If I were you I would just not change your address at the DMV and keep a water bill there in your name (include it in the rent) and still claim it as your primary.

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Can't tell you about the tax credit, but I can tell you some general things.

1) Whatever rent you charge is income.

2) I think the interest on your mortgage is still deductible, though. (However, you're deducting it now, too. So that won't help you.)

3) When you rent it out, it's very likely that your property taxes will go up. (I've never heard of a place that doesn't give a "homestead exemption" to your primary residence. If you rent it out, then you lose that exemption.)

(In addition, a lot of places have laws where, as long as your home is "homesteaded", then your assessed value can't go up, even if the real-world value rises. Rent it out, lose the homestead status, and the property appraiser can re-appraise your property up to what it's current market value is.) (Good news is that if you're like most people now days, your home's value hasn't gone up squat for the last few years, anyway. Odds are, it won't affect you.)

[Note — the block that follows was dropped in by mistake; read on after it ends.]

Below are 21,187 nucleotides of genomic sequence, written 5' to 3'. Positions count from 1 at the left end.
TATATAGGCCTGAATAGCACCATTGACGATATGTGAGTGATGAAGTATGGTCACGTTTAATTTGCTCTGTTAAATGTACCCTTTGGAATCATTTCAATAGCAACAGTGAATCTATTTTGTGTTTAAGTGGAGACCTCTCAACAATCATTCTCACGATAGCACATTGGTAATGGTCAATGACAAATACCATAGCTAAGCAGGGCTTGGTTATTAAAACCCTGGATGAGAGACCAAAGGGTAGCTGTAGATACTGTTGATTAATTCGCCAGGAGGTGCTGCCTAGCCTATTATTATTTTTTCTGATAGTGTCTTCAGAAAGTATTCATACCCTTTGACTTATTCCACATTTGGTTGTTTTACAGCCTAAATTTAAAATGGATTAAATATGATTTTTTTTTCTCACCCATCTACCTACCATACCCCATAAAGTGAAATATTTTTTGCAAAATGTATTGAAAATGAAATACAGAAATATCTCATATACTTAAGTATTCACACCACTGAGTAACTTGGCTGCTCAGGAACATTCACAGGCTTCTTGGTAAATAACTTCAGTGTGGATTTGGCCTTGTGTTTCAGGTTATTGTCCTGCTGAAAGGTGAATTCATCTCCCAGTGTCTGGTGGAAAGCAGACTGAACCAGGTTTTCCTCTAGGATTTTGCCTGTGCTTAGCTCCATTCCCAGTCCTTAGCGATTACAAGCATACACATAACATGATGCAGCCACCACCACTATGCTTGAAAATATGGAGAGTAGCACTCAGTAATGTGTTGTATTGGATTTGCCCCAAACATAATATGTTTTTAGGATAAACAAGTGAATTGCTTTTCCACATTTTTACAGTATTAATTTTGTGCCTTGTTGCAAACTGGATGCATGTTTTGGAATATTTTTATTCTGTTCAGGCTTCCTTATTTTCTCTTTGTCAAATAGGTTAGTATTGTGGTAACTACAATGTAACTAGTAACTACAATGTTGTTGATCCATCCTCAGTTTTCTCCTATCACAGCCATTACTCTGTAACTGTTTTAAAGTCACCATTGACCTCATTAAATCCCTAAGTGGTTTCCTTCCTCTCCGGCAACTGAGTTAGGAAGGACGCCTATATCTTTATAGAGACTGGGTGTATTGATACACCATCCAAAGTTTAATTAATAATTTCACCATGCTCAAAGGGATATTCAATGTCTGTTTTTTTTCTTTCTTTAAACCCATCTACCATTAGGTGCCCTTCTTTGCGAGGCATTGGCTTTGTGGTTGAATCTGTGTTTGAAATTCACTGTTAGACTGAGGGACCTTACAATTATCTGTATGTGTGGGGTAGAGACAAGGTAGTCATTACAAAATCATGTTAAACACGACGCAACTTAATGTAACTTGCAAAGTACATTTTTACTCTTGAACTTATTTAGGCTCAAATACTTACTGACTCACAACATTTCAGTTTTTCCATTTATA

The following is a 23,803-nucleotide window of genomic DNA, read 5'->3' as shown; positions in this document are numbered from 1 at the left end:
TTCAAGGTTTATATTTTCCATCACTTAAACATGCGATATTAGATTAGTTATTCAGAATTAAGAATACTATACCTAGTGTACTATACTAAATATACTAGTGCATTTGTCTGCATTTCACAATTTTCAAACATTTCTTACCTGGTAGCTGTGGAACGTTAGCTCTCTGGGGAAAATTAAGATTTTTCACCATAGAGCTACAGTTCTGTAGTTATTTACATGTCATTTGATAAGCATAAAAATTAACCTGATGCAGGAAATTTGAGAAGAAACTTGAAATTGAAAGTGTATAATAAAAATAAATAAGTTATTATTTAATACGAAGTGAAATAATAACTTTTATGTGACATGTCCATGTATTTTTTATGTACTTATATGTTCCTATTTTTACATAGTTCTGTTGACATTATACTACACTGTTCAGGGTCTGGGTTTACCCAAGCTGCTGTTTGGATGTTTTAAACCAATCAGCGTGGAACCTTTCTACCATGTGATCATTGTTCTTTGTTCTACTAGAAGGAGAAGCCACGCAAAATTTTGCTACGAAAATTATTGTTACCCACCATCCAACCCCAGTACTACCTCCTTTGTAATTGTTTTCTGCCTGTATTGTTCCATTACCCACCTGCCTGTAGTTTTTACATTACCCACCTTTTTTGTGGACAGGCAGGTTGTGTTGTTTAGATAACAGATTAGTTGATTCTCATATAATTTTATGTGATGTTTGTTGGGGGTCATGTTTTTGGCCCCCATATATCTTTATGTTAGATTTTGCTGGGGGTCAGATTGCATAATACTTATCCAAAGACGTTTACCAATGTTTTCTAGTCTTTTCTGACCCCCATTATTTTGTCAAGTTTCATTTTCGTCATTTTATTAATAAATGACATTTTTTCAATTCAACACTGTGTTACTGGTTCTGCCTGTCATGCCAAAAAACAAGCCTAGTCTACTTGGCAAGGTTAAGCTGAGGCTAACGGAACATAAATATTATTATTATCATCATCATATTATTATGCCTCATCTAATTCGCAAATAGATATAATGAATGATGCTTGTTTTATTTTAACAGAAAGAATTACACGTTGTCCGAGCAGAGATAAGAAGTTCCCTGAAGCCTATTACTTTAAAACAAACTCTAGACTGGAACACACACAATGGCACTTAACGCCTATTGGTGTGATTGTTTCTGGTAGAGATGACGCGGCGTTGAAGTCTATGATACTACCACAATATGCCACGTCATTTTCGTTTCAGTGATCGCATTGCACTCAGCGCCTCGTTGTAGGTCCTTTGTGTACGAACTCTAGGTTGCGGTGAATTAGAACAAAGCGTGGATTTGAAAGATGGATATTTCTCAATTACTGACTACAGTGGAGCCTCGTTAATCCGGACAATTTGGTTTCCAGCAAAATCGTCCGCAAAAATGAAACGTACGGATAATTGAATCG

4) I'm just wildly speculating, here, but I wouldn't be shocked if your mortgage company doesn't have the right to object to you renting the place out. At the very least, it's going to need a different kind of insurance.

5) Again wildly speculating, here, but I wonder how many of these things go away if you "rent out part of your house". (Like, everything except one bathroom, which I use once, every weekend.) At least here in Gainesville, (college town), I think that if you rent even part of your house, you lose the homestead.

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If you rent out the home and don't have it as your primary residence you will owe some or all of the tax credit back to the IRS. Best way to find out is go to irs.gov. You should find the answer there, but if not you can call the hotline number and they will tell you.

Your best bet when getting into these situations is to hire an accountant to do your taxes.

You aren't filing the "EZ" form anymore. An accountant to do your taxes is relatively cheap.

I know you can file free online, tax software might cost you $25-$75.

An accountant to do things right might cost you $200 or so...and probably get you a deduction that will save you the $200 anyways.

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Your best bet when getting into these situations is to hire an accountant to do your taxes.

You aren't filing the "EZ" form anymore. An accountant to do your taxes is relatively cheap.

I know you can file free online, tax software might cost you $25-$75.

An accountant to do things right might cost you $200 or so...and probably get you a deduction that will save you the $200 anyways.

yep, and the tax preparers fees are deductible....simply another 'cost';) of doing business